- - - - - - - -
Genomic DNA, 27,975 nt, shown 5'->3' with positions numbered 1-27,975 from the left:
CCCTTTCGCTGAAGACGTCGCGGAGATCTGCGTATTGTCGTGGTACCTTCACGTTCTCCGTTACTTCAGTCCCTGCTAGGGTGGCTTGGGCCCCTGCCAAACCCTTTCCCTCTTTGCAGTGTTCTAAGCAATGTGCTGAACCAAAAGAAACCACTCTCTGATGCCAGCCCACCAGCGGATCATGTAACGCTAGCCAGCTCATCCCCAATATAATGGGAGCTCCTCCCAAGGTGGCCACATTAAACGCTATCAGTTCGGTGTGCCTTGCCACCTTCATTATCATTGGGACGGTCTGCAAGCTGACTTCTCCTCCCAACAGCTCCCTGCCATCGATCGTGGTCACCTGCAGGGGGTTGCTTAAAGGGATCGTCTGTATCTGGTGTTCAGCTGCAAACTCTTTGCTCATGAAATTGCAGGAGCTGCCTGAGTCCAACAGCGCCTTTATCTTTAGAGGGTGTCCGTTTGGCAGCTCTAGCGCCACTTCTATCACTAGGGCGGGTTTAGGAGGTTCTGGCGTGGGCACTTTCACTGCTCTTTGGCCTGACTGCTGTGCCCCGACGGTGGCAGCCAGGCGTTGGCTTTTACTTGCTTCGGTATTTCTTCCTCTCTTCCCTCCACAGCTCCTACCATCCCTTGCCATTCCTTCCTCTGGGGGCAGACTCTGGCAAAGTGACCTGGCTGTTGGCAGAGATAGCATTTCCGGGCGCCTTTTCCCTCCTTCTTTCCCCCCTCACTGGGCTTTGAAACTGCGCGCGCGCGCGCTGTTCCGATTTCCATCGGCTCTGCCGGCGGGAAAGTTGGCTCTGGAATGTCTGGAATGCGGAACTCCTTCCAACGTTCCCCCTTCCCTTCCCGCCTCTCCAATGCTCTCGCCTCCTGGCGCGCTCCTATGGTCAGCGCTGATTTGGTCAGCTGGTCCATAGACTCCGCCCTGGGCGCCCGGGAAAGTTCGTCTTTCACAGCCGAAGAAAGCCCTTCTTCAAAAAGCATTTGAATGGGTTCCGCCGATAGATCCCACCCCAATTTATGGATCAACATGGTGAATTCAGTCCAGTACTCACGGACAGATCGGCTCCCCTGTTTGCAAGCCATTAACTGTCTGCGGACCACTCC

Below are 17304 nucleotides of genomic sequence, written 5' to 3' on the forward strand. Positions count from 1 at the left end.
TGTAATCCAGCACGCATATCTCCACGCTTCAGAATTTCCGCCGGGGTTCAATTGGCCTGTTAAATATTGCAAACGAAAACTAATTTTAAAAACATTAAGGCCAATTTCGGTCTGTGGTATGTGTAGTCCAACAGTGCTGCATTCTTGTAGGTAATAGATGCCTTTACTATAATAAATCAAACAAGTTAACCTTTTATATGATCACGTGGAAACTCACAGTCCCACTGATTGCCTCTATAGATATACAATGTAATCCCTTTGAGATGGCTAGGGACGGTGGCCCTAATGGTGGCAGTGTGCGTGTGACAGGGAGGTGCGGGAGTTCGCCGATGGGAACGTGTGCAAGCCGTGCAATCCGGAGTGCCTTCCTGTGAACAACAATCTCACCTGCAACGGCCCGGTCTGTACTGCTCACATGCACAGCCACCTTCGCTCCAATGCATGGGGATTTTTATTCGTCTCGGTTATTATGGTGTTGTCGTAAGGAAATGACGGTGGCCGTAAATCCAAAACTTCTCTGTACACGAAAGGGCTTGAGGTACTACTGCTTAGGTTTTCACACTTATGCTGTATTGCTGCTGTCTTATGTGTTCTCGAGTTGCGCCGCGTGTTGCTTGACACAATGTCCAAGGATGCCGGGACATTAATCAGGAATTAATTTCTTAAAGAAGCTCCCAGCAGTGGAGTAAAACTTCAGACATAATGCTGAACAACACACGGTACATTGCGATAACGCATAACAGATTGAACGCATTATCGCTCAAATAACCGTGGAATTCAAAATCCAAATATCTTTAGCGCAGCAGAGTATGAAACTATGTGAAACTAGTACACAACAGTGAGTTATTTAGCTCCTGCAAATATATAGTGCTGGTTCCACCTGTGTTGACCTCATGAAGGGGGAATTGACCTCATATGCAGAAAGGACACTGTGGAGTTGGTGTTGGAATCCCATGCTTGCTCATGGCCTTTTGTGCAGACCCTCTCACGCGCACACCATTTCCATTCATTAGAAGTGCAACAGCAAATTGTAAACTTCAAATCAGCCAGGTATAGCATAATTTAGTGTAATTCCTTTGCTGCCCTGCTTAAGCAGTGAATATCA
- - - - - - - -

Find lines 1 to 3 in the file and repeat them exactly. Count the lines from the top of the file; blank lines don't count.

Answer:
Genomic DNA, 27,975 nt, shown 5'->3' with positions numbered 1-27,975 from the left:
CCCTTTCGCTGAAGACGTCGCGGAGATCTGCGTATTGTCGTGGTACCTTCACGTTCTCCGTTACTTCAGTCCCTGCTAGGGTGGCTTGGGCCCCTGCCAAACCCTTTCCCTCTTTGCAGTGTTCTAAGCAATGTGCTGAACCAAAAGAAACCACTCTCTGATGCCAGCCCACCAGCGGATCATGTAACGCTAGCCAGCTCATCCCCAATATAATGGGAGCTCCTCCCAAGGTGGCCACATTAAACGCTATCAGTTCGGTGTGCCTTGCCACCTTCATTATCATTGGGACGGTCTGCAAGCTGACTTCTCCTCCCAACAGCTCCCTGCCATCGATCGTGGTCACCTGCAGGGGGTTGCTTAAAGGGATCGTCTGTATCTGGTGTTCAGCTGCAAACTCTTTGCTCATGAAATTGCAGGAGCTGCCTGAGTCCAACAGCGCCTTTATCTTTAGAGGGTGTCCGTTTGGCAGCTCTAGCGCCACTTCTATCACTAGGGCGGGTTTAGGAGGTTCTGGCGTGGGCACTTTCACTGCTCTTTGGCCTGACTGCTGTGCCCCGACGGTGGCAGCCAGGCGTTGGCTTTTACTTGCTTCGGTATTTCTTCCTCTCTTCCCTCCACAGCTCCTACCATCCCTTGCCATTCCTTCCTCTGGGGGCAGACTCTGGCAAAGTGACCTGGCTGTTGGCAGAGATAGCATTTCCGGGCGCCTTTTCCCTCCTTCTTTCCCCCCTCACTGGGCTTTGAAACTGCGCGCGCGCGCGCTGTTCCGATTTCCATCGGCTCTGCCGGCGGGAAAGTTGGCTCTGGAATGTCTGGAATGCGGAACTCCTTCCAACGTTCCCCCTTCCCTTCCCGCCTCTCCAATGCTCTCGCCTCCTGGCGCGCTCCTATGGTCAGCGCTGATTTGGTCAGCTGGTCCATAGACTCCGCCCTGGGCGCCCGGGAAAGTTCGTCTTTCACAGCCGAAGAAAGCCCTTCTTCAAAAAGCATTTGAATGGGTTCCGCCGATAGATCCCACCCCAATTTATGGATCAACATGGTGAATTCAGTCCAGTACTCACGGACAGATCGGCTCCCCTGTTTGCAAGCCATTAACTGTCTGCGGACCACTCC

Below are 17304 nucleotides of genomic sequence, written 5' to 3' on the forward strand. Positions count from 1 at the left end.